I actually agree with you almost entirely, Kestrel
. I don't have a problem with season 6 - in fact it was the first season of the show that I bought on DVD. I will grant that perhaps the episodes are a little too one-note - too much misery and angst all at once, rather than ups-and-downs of angst then comedy then action then back to angst, but all in all I think it was a valid direction for the story and the characters to take, it was done well.
I also don't have a problem with the Trio, aka the Legion of Dorkness. They were hilarious because you know full well everyone on this board has had exactly those same arguments over who was the best Bond or "Bazoombas! Bazoombas!" Just like people don't like Adam from season 4, even though to me he was the perfect thematic counterpoint to the Scoobies' character arc that season, the Trio is the perfect thematic counterpoint to the Scoobies' character arc this season too.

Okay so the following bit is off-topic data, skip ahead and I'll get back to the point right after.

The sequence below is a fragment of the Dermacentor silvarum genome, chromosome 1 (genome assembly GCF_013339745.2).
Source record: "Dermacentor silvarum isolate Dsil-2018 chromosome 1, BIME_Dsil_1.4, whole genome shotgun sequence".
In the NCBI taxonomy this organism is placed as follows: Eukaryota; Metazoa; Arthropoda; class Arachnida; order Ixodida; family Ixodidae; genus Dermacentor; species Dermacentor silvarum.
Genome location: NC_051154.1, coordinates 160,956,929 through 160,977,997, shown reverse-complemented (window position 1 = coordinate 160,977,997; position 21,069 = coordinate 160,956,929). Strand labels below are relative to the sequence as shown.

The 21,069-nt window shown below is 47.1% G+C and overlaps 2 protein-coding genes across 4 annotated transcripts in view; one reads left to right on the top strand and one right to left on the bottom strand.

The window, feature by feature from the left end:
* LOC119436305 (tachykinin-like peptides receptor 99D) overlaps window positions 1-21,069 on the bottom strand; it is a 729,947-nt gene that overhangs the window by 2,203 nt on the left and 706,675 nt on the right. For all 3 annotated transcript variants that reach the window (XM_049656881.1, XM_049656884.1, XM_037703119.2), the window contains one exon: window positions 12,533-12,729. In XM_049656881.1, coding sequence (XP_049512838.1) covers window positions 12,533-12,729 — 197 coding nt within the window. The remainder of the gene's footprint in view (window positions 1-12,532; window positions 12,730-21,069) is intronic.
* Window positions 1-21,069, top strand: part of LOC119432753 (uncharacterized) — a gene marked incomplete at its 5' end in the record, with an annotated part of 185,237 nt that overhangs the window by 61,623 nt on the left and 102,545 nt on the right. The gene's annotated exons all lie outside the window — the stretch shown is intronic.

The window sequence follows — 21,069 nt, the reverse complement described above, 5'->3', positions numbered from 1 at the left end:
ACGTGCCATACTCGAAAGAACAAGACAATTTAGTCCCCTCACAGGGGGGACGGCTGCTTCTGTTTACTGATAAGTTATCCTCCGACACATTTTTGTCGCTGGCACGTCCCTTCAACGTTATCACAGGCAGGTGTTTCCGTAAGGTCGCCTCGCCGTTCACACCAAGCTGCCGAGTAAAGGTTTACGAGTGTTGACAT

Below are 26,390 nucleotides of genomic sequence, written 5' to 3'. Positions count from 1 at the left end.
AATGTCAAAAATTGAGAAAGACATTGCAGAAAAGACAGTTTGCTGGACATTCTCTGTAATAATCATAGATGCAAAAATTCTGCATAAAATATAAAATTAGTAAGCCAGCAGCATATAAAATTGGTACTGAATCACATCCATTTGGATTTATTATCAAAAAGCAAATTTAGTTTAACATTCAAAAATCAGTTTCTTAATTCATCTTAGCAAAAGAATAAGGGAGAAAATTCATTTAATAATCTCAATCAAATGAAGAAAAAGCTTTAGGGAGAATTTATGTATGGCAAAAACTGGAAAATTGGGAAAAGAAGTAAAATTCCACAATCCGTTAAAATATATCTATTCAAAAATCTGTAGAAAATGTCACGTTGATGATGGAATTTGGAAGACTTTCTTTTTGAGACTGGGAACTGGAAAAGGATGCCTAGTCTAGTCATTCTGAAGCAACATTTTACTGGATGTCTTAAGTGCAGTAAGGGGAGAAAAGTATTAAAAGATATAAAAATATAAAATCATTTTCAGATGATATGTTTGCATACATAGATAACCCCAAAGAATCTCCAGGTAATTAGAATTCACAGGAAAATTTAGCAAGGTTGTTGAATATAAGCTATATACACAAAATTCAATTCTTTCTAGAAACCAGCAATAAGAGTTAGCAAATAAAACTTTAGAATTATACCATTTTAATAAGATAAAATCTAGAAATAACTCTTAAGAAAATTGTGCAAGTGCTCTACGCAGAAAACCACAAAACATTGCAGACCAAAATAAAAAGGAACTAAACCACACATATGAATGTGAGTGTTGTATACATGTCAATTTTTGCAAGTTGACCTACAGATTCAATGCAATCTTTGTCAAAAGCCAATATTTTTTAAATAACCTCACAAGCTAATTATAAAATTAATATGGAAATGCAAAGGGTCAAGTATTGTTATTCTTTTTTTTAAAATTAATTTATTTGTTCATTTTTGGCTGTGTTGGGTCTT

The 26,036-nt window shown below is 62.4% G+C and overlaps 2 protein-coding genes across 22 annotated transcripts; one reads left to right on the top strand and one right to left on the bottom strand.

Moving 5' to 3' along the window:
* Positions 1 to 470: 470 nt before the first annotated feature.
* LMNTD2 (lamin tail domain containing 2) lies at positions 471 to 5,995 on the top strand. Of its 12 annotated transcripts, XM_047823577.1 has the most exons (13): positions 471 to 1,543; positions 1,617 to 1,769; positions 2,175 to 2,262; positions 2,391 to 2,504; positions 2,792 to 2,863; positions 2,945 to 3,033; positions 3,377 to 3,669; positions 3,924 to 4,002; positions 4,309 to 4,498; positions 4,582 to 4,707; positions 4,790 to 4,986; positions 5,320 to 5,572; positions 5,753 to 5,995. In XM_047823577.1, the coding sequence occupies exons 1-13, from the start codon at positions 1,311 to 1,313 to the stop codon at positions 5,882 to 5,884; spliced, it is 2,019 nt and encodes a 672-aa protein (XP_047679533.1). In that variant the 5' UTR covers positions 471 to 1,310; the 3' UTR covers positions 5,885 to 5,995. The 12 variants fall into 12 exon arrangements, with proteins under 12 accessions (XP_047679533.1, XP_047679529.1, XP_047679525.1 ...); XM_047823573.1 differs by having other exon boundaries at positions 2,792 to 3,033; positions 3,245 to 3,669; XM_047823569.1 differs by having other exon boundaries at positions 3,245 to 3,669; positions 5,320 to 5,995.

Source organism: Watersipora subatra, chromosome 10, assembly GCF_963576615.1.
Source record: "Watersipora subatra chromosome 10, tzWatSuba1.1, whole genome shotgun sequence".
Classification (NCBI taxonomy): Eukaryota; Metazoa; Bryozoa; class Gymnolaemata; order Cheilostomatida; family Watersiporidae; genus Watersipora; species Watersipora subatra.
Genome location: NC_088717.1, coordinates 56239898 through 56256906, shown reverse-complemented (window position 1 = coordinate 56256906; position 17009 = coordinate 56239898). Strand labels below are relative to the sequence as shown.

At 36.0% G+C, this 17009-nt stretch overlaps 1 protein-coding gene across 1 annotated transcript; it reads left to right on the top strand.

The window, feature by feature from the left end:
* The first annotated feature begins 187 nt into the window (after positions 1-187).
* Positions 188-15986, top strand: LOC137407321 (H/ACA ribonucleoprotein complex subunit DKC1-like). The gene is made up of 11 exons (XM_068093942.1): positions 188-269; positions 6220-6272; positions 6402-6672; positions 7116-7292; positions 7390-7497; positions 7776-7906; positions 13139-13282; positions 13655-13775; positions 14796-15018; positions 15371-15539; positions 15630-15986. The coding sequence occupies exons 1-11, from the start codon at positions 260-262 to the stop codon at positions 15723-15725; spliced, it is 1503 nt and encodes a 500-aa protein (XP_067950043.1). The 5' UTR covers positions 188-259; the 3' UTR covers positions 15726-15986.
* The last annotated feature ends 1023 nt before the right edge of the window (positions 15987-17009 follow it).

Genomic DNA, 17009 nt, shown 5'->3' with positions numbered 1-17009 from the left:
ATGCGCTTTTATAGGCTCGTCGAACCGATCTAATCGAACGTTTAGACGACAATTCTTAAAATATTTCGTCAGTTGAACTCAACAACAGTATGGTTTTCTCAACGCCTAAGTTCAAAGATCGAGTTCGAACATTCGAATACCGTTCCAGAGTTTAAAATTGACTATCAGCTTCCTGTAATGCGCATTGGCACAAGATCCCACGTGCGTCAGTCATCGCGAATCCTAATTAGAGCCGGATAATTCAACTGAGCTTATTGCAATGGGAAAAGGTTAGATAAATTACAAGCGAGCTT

Joss always said the theme of the season was "Oh, grow up!" The characters are forced to face real life and become adults. Real life is the Big Bad. But the Trio refuse to do the hard work of growing up, of facing real life as it actually is and going through the process. They try to side-step the process altogether, using their powers as a short cut to becoming successful or rich or getting the girls. And that refusal to do the hard work of growing up leads to disaster. (Willow, by the way, does basically the same thing by turning to magic to solve all her problems, which is why she is also a villain by the end of the season.)
I don't think it's any coincidence that after vampires and demons and cyborgs and hellgods, it's a bunch of human nerds that cause the most damage to the Scoobies. Again, it's all about the theme of "real life" - facing the horrors that humans can do to each other. Buffy can't fight them in the same way she can vampires and demons - it's always been a part of the show's and the character's morality that she can't kill humans. The human world has its own laws for dealing with them, and she's supposed to only deal with supernatural threats. But in this show about magic and monsters, it's one human shooting another human with a gun (a very human weapon) that is the big turning point of the season, and that's absolutely deliberate.